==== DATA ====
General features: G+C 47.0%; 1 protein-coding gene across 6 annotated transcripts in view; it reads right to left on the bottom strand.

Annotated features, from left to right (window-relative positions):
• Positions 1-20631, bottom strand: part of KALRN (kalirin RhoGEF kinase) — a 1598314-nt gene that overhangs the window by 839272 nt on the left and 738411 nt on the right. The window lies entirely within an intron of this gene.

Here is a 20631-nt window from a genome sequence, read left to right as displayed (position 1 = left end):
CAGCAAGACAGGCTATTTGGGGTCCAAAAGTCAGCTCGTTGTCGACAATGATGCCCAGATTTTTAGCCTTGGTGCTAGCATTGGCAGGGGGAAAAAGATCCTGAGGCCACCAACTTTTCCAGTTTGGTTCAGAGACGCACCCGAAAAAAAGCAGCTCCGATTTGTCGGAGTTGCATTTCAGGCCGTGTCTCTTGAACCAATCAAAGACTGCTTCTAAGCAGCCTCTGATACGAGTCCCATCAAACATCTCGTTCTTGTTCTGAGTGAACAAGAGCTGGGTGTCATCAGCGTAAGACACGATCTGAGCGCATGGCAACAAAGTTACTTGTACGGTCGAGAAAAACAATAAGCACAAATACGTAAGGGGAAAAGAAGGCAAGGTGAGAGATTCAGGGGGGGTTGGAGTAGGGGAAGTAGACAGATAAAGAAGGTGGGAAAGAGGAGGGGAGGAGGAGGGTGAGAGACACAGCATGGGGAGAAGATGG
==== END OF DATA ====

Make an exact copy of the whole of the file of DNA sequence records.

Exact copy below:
General features: G+C 47.0%; 1 protein-coding gene across 6 annotated transcripts in view; it reads right to left on the bottom strand.

Annotated features, from left to right (window-relative positions):
• Positions 1-20631, bottom strand: part of KALRN (kalirin RhoGEF kinase) — a 1598314-nt gene that overhangs the window by 839272 nt on the left and 738411 nt on the right. The window lies entirely within an intron of this gene.

Here is a 20631-nt window from a genome sequence, read left to right as displayed (position 1 = left end):
CAGCAAGACAGGCTATTTGGGGTCCAAAAGTCAGCTCGTTGTCGACAATGATGCCCAGATTTTTAGCCTTGGTGCTAGCATTGGCAGGGGGAAAAAGATCCTGAGGCCACCAACTTTTCCAGTTTGGTTCAGAGACGCACCCGAAAAAAAGCAGCTCCGATTTGTCGGAGTTGCATTTCAGGCCGTGTCTCTTGAACCAATCAAAGACTGCTTCTAAGCAGCCTCTGATACGAGTCCCATCAAACATCTCGTTCTTGTTCTGAGTGAACAAGAGCTGGGTGTCATCAGCGTAAGACACGATCTGAGCGCATGGCAACAAAGTTACTTGTACGGTCGAGAAAAACAATAAGCACAAATACGTAAGGGGAAAAGAAGGCAAGGTGAGAGATTCAGGGGGGGTTGGAGTAGGGGAAGTAGACAGATAAAGAAGGTGGGAAAGAGGAGGGGAGGAGGAGGGTGAGAGACACAGCATGGGGAGAAGATGG